Of Shaw's writing ventures, Jerry Jerome, who played with Shaw, remarked, "I still wonder whether part of it wasn't just some need to see himself as above being just a musician. He didn't want to be on the plane of ordinary people; he wanted to be an intellectual, in the worst way." Shaw read voraciously and reportedly hungered for knowledge with fervor. He reportedly said that he had always longed to be a writer, but being a musician was the singular result of his talent, which ultimately made him a good living.

Looking Back

Shaw assembled a box set of his collected recordings in 2001. "A lot of the music that bands like mine were playing 50 or 60 years ago was functional: people danced to it," he wrote in the liner notes. "I certainly had no idea that a half-century later people would think of it as 'concert' music. Or just music, period. ... At some point---probably while I was in the Navy, as a result of seeing the way those men reacted to our music---it began to dawn on me that whether I realized it or not I'd created a good-sized chunk of durable Americana. Something lasting."

Shaw's last notable appearance was in a multi-part documentary on jazz, produced for public television by Ken Burns. His apparent final interview was with Tamara Conniff, co-executive editor of Billboard and daughter of the late Ray Conniff, who had played with and been an arranger for Shaw. Shaw told her he had no regrets. "I look back at my life, and I have no regrets. I can't think of anything I did that I'm sorry about. It was what I had to do then. Would I do that now? No. I'm no longer that guy. But what I did was what I wanted to do."

Shaw died December 30, 2004, at his home in Newbury Park, California. He had long suffered from diabetes; his health reportedly began deteriorating after he suffered a broken leg. After his death, Johnson offered a more logical reason for Shaw's abrupt retirement. "I think he was having teeth problems," he told the Providence Journal. Teeth are an important part of creating the sound in a reed instrument such as the clarinet, and Johnson said he had noticed that Shaw's sound changed in his later years. "You don't have what you have today, to be able to save everything. ... So I think he had some [teeth] out, and he just never told anybody."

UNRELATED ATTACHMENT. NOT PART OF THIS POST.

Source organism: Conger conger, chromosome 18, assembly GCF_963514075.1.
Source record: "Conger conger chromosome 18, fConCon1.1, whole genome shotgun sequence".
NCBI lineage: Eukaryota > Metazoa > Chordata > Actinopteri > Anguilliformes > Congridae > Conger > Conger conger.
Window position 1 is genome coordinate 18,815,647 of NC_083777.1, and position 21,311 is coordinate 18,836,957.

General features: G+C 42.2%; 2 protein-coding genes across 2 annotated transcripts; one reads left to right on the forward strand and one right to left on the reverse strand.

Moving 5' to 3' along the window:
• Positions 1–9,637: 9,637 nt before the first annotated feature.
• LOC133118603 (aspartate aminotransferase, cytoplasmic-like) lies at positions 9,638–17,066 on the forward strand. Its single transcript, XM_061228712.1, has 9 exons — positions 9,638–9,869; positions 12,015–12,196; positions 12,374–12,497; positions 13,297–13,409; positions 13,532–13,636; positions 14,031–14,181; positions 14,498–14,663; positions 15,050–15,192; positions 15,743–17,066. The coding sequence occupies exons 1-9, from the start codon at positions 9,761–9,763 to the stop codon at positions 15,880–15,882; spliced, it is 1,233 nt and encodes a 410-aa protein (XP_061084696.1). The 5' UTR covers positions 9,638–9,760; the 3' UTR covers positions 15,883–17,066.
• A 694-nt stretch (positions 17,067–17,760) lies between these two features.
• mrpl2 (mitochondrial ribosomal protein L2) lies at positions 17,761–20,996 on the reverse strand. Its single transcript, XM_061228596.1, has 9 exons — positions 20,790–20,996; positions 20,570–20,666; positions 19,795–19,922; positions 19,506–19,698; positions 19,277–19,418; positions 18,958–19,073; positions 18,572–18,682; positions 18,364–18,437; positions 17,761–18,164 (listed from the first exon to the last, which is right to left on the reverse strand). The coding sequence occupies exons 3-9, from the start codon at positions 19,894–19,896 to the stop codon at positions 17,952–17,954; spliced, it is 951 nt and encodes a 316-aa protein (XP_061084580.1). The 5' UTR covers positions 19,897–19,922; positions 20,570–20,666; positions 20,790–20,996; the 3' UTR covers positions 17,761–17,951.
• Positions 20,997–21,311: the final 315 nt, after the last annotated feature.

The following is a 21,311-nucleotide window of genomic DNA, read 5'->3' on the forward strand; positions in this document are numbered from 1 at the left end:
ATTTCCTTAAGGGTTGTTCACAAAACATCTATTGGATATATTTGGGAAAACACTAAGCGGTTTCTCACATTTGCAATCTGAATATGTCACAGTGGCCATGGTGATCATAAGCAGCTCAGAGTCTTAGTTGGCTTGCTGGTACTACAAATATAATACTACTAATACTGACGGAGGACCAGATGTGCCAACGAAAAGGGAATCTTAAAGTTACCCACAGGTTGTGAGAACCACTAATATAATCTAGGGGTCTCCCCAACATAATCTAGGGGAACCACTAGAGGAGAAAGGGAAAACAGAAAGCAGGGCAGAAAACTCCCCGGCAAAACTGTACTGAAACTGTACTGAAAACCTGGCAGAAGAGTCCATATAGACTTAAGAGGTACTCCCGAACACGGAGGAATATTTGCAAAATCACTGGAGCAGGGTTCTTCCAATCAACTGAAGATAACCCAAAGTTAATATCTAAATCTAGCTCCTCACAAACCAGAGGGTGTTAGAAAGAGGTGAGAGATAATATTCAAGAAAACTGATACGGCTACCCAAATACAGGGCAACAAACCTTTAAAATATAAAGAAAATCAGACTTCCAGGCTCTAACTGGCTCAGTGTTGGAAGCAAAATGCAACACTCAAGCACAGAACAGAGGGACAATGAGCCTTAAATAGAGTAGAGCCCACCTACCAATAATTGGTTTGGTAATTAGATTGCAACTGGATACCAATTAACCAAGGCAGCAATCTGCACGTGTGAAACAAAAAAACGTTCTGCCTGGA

Shaw walked away from music when his tone was "crystalline, his lines distinctively long and sinuous, full of witty, sometimes startling interjections and exuberant flurries," Porterfield noted, and left a musical legacy stained by "the richness of what was, the wistfulness of what might have been." Schuller concluded that Shaw's personal sense of unattainable achievement should not dim his place in history: "That Shaw was able in his finest accomplishments to sweep us along in his searching and discoveries and at one point---1939---represent the best the Swing Era had to offer, we can hold him forever in highest esteem."

by Rob Nagel and Linda Dailey Paulson

Artie Shaw's Career

Toured with various bands and orchestras, 1925-31; freelance studio musician, 1931-34; bandleader of various swing and jazz bands, 1936-54; appeared with his band in films, including Dancing Co-ed, 1939, and Second Chorus, 1940; retired from music in 1954; after 1954, pursued various activities, including film and theater production, college and university lecturing, and writing; organized a band bearing his name that he infrequently conducted, 1983; subject of Academy Award-winning documentary Artie Shaw: Time Is All You've Got, 1986.

Artie Shaw's Awards

Various awards include National Academy of Recording Arts and Sciences Hall of Fame Award, for "Begin the Beguine" and "Star Dust," 1977; American Society of Music Arrangers Presidential Award, 1990; Down Beat Hall of Fame, 1996; Smithsonian Institution James Smithson Bicentennial Medal, 2003; National Endowment for the Arts Jazz Masters Fellowship, 2005 (posthumous).

Famous Works

Further Reading



Visitor Comments Add a comment…

over 12 years ago

Rediscovered the music of Artie Shaw a couple of months ago...I was always a fan... Halfway through reading The Trouble with Cinderella...He comes across as a sad person...doesn't seem to be the difficult person he was alleged to be..... No one can equal Artie Shaw's playing the clarinet...He puts so much emotion/feeling into every note.... Totally understand that he was married 8 times: he was good looking and the way he played the clarinet, would make him totally least in my opinion.....

almost 16 years ago

Thank you for an illuminating overview of a misunderstood,frequently overlooked, musical genius.